"We Are Held" features a blindfolded, topless woman holding an infant up to a window. The right half of the frame, by the window, is saturated with light; the other half is dark, though not dark enough to hide the presence of broken glass and an overall atmosphere of degradation.
"You've got the material side, this darker, broken aspect of life, a not-lasting, temporal sense. Contrasting with a very light, radiant side of life," Belmont said. "I see that baby being every person at some point, and how we are held by something outside of ourselves, toward the light, even though we seem to be surrounded by more material things."
"Progress" shows one woman dragging another by her feet up an incline. "It's about how other people help us along in life, even if we don't want to be helped," Belmont said.
The technique in "Progress" is masterful, employing not only dark and light but visual perspectives, horizon lines and points that are in and out of focus. Belmont's method involves sketching out his visual ideas in a journal beforehand, which allows him time to contemplate what he wants the image to say, and how to say it.
"Everything I do is to distill down to an idea," said Belmont, who grew up in California and Oregon before moving as a teenager to the Roaring Fork Valley, with his brother, James, and their mother, Jennifer, who died last year. "I don't photograph things - people already know what things look like. So everything I am doing - taking color out of it, finding one focal point to distill the image down to one place - is about conveying the ideas I'm working with."
Among those ideas is the universality of the human spirit. Hence, the hidden or cropped-out faces and the use of blindfolds.
"Photography is such an honest medium, if you include personality, it's hard to get past it," said Belmont, who also makes collaborative oilgraphs, with his wife painting over his photos. "The more you are chronicling personalities, the more you're saying, This is what a person looked like at this time," Belmont said. "I try to take personality out of it, so more people can relate to it. I want it to represent a generic sense of man. Or woman. Michaelangelo's 'David' - I don't think that's perceived as a specific person at a specific time. It's a generic sense of man."
Part of the reason he prefers the naked figure is to further remove personality from the art. "If you used clothed people, it just becomes about trend and social class," Belmont said. "For me, this is a way of taking class out of it, and distilling it down to ideas."
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Belmont doesn't worry that his work will be perceived as sexually oriented, or that it will be seen as anti-Christian. "The ideas I'm working with are very parallel to my belief system," he said.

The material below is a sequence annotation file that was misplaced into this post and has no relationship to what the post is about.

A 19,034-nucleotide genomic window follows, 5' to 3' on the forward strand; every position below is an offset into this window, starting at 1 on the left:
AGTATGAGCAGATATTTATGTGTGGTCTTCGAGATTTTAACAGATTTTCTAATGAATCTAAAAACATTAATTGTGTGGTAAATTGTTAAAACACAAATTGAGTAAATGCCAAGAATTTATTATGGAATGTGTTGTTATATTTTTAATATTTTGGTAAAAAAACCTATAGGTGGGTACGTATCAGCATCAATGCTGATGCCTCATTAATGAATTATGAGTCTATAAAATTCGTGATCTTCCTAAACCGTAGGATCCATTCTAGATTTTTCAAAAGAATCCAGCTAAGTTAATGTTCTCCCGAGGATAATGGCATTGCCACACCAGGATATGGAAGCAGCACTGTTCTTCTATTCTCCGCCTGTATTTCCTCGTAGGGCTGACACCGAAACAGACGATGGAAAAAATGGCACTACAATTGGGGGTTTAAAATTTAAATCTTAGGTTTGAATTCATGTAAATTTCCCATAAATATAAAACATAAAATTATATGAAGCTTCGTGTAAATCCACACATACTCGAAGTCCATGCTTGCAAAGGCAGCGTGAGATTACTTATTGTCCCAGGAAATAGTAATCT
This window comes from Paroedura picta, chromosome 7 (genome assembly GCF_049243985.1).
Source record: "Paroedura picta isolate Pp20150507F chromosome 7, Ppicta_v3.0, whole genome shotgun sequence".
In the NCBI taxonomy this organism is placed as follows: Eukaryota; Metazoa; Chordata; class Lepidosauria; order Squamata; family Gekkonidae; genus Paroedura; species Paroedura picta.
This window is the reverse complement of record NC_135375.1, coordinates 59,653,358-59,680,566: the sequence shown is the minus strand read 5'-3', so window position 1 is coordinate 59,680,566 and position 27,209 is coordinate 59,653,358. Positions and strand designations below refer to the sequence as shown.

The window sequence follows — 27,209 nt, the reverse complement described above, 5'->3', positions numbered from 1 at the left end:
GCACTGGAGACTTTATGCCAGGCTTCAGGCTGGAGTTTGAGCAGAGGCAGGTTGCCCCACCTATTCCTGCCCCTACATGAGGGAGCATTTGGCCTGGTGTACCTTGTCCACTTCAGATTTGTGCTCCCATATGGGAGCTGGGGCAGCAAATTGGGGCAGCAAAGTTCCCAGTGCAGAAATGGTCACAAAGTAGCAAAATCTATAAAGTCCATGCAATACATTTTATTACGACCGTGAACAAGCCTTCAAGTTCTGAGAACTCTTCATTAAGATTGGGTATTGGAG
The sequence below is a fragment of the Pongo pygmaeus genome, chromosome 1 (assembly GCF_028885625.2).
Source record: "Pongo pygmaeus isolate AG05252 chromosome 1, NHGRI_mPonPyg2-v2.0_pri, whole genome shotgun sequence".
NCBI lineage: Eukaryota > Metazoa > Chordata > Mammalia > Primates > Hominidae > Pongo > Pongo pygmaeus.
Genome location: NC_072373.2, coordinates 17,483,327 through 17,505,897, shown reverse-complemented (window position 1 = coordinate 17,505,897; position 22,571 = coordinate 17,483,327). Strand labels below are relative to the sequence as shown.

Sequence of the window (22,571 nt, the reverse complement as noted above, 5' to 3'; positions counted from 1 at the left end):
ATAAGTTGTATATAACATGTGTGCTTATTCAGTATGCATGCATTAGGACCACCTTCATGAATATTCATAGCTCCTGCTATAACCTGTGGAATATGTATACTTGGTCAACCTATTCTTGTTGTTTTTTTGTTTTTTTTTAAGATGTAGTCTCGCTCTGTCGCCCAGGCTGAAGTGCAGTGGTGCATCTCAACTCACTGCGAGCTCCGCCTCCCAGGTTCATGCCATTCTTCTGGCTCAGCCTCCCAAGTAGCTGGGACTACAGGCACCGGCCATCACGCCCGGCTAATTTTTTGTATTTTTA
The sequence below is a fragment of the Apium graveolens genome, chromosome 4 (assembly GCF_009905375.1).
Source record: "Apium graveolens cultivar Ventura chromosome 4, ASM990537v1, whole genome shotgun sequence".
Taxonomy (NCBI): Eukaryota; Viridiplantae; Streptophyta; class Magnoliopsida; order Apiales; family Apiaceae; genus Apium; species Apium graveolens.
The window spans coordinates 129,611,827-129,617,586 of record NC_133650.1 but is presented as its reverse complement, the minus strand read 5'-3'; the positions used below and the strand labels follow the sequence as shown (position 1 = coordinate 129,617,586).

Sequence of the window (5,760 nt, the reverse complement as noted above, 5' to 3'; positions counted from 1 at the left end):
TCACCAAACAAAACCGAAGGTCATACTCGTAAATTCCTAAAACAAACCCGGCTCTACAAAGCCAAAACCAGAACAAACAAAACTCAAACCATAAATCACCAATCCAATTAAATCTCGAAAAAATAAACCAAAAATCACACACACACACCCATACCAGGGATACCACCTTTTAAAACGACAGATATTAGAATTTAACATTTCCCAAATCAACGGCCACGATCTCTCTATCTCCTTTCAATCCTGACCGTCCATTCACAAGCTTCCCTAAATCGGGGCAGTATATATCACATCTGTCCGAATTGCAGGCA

To add context to the photographs, there is the work of fellow photographer Ken Bartle, exhibited on the Aspen Chapel wall opposite Belmont's. Bartle's are erotic works, putting the female form on a pedestal (and using the background of nature). Belmont expresses nothing against the erotic art - in fact, he curated the show, the first in the history of the Aspen Chapel Gallery to feature nudes - but says that his photographs lack much sexual content.
"A lot of advertising in the media is more sexually geared, even when it uses clothing," he said. "I'd say [my work] is more a celebration of spirit, a celebration of that which is beyond the five senses. Material beauty is a very transient thing. It lasts 100 years at best. I try to get people to take stock in qualities that might last longer."
Among those convinced that he is aiming for the sacred is his wife. "She keeps me on my toes with what I'm doing," Belmont said. "She's an artist. Not every wife would say, 'Yeah, go photograph naked women.' But she's an artist. She sees the higher purpose in this."
Lili's tolerance is sure to be tested with his next project. Belmont is working on his first book, "The Labia Project," featuring images of female genitalia. Again, there is a noble purpose, and here it's more specific than his usual work. The book, which includes text, is made to support the effort to eradicate the practice of female genital mutilation. Still the book, due out next spring, pushes "to the nth degree for her patience as a wife," Belmont said.
Belmont doesn't expect to follow with a series of photographs of naked men. Despite his belief in the universality of the human spirit, the male figure just doesn't do it for him as an artist.
"For me, the female form is more of a blank canvas. It doesn't scream any one thing," he said. "The male form is blocky, and doesn't seem to lend itself to anything other than strength and masculinity."